Is The Bank Of Canada Leading Us Into A Soft Landing Or A Recession In 2023?
We all lost a lot of confidence in the Bank of Canada after they didn’t keep their word about not hiking interest rates until into 2023. But since the first rate hike, we have actually seen a lot of bold moves coming from the Bank of Canada.
Specifically, they’re aiming for a very narrow platform of a soft landing and their forward guidance in their latest monetary policy report still makes this look like the expected case.
Now the big question remains, will we actually see this soft landing or are we in for something worse? We took a deep dive into all of the latest data, and we are actually pretty hopeful.
Recession vs. Soft Landing
First, let’s define what a recession is. Generally speaking, a recession happens when we see inflation come down but at the cost of significant decline in economic activity with at least 2 quarters of negative GDP.
When that happens, we would also see unemployment rates rising, business closures, a decrease in consumer confidence and a lot of negative consequences that BoC wants to avoid.
So instead, the BoC aims to get to a narrow soft landing situation, where inflation will come down and even though the economy slows down in growth, it won’t get so bad that we’ll see major job losses and trigger a recession.
Bank Of Canada’s Bold Moves
This goal was the reason behind the first 100 basis point jumbo rate hike back in July 2022, and this was a very bold from the BoC, since they were the first of the group of seven central banks to lead this movement.
We saw another bold move where they signaled a pause in rate hikes last month in January of 2023. The Fed certainly wasn’t confident enough to say this and Powell even touched on this during the Fed press conference on Feb 1, 2023.
We’re now seeing a lot more explicit forward guidance from the Bank of Canada and their projections are getting more concrete – the third bold move.
And according to Andrew Kelvin, Chief Canada strategist with TD Securities, this is making the BoC more believable and here’s his quote: “I have to believe they have a higher-than-normal conviction with their forecasts moving forward, to be this comfortable giving such explicit forward guidance.”
Bank Of Canada’s Forward Guidance
So what are we seeing with the forward guidance? Let’s check out the first and most important thing, which is that disinflation is happening and BoC expects it to continue into the first half of 2023. In fact, if you compare the latest Jan 2023 report to last October’s report, things are getting better than projected.
We’re seeing a lot more certainty on the supply side with China reopening from COVID-19 restrictions, which then helps to moderate supply chain issues. Oil prices are coming down, commodity prices are coming down. Demand for good is slowing is slowing because of higher interest rates. And all of these factors are helping to slow down the price for goods and food. Even on the shelter side, although prices haven’t come down yet, it’s also projected to slow down in Q2.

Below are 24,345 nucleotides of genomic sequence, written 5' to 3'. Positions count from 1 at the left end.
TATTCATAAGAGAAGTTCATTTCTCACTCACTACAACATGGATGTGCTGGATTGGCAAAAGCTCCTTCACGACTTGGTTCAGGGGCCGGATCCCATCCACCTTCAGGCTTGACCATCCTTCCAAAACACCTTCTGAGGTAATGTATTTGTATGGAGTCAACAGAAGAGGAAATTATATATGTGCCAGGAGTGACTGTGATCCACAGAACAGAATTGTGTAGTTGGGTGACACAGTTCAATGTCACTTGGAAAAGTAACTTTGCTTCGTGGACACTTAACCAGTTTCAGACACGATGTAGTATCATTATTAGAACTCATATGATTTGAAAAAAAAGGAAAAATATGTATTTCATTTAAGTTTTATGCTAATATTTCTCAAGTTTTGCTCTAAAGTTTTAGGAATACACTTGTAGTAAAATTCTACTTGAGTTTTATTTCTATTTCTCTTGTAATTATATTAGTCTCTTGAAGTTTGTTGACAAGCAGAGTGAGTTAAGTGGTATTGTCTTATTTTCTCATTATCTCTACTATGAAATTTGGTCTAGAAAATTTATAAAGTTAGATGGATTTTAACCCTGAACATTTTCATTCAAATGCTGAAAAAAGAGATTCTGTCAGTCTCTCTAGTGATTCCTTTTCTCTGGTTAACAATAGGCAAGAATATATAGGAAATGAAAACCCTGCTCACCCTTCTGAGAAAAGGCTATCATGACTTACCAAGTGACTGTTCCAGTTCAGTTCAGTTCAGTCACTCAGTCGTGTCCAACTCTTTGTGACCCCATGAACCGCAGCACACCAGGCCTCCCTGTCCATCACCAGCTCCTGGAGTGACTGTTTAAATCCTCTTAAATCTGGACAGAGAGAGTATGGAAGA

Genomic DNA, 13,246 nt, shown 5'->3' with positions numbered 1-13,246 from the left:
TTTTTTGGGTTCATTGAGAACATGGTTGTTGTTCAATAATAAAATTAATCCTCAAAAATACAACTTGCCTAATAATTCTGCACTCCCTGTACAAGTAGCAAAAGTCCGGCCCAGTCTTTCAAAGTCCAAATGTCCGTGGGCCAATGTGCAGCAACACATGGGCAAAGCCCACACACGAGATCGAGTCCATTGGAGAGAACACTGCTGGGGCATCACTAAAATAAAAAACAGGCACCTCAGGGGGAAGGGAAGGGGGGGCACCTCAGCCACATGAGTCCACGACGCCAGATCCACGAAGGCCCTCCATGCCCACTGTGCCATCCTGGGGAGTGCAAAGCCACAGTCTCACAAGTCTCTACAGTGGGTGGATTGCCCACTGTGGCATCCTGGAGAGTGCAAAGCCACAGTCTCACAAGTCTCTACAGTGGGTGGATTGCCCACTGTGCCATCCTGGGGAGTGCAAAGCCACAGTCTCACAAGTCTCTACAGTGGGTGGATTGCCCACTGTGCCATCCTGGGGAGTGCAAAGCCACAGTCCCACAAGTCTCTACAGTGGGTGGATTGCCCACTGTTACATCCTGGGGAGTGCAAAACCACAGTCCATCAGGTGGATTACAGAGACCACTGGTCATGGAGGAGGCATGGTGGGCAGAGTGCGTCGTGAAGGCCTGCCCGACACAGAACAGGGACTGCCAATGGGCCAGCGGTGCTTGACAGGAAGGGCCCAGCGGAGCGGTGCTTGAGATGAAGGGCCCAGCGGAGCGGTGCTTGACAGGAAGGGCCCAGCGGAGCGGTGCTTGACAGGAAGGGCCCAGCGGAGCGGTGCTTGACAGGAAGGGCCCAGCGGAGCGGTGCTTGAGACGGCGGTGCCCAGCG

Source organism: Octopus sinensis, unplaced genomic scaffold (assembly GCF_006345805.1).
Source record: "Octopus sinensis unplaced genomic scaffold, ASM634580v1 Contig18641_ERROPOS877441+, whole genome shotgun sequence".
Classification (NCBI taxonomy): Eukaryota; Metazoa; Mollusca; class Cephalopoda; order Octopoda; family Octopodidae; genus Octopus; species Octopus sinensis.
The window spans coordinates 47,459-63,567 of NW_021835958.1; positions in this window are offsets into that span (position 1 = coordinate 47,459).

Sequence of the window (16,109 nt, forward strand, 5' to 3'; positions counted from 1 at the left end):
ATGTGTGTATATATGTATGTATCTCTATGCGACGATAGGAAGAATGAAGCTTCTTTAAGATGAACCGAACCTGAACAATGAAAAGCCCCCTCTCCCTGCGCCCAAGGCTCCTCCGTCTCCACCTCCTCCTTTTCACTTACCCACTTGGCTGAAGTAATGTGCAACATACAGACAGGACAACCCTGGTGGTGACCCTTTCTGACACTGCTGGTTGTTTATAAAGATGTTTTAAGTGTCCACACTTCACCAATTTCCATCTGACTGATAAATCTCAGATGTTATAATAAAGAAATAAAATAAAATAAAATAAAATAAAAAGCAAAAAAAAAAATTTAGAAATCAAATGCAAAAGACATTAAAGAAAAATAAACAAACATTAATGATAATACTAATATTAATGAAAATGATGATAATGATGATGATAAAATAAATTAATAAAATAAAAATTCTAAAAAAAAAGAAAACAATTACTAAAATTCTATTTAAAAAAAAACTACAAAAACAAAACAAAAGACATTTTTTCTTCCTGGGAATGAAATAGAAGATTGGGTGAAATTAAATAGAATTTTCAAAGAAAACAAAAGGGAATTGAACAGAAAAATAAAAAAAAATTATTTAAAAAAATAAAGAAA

Now, the toughest one to predict is inflation from services because they depend more so on the local labour market, which is still very tight. BoC’s hoping that with higher interest rates, household spending will slow down here soon, and when you combine this with higher productivity improvements, we should see wage growth slow down. The thing is, services tend to lag and so at this point, this is probably the biggest wildcard that might throw off inflation projections.
But if everything goes as planned, the BoC is telling us we will see a soft landing. With inflation forecasted to come down to 2.6% by year end this year 2023, and then back to 2% by year end 2023 plus very low GDP growth but not negative, this is the very narrow soft landing that we thought was unlikely – and it really hinges on where services inflation and really the tight labour market situation unfolds.
Other Expert Views
Right now, we are pretty hopeful and it’s not just us:
- The very pessimistic BMO has upped their chance of seeing a soft landing from 20-25% to 30%.
- TD also sees a higher chance of a soft landing.
- Globally, Goldman Sachs thinks it’s more likely now that China is reopening, we’re seeing falling inflation already and there’s a milder winter in Europe.
- The Fed is saying that it’s now definitely a possibility even though they previously said higher employment is needed.
- Even the White House is chiming in saying it’s likely even in the US.
Just be mindful that is the expected case now and the BoC makes it clear that we might see more rate hikes because things are still pretty unpredictable. But right now, the market is pricing in rates holding stable for the next while and then coming down.
Bringing all this back to real estate investments, if shelter and rents start stabilizing soon, energy prices come down more, then all of these things should give real estate buyers more confidence.
We do expect Q2 to be a bit different because sellers who have been holding back will need to sell soon and the pent up demand since Q4 of last year also need to get flushed out.
But after this, real estate prices should stay a lot more stable in the second half of 2023. Then once interest rates start to come down combined with more housing demand from population growth, we should see real estate prices resume a slower but steady upward trend in 2024.
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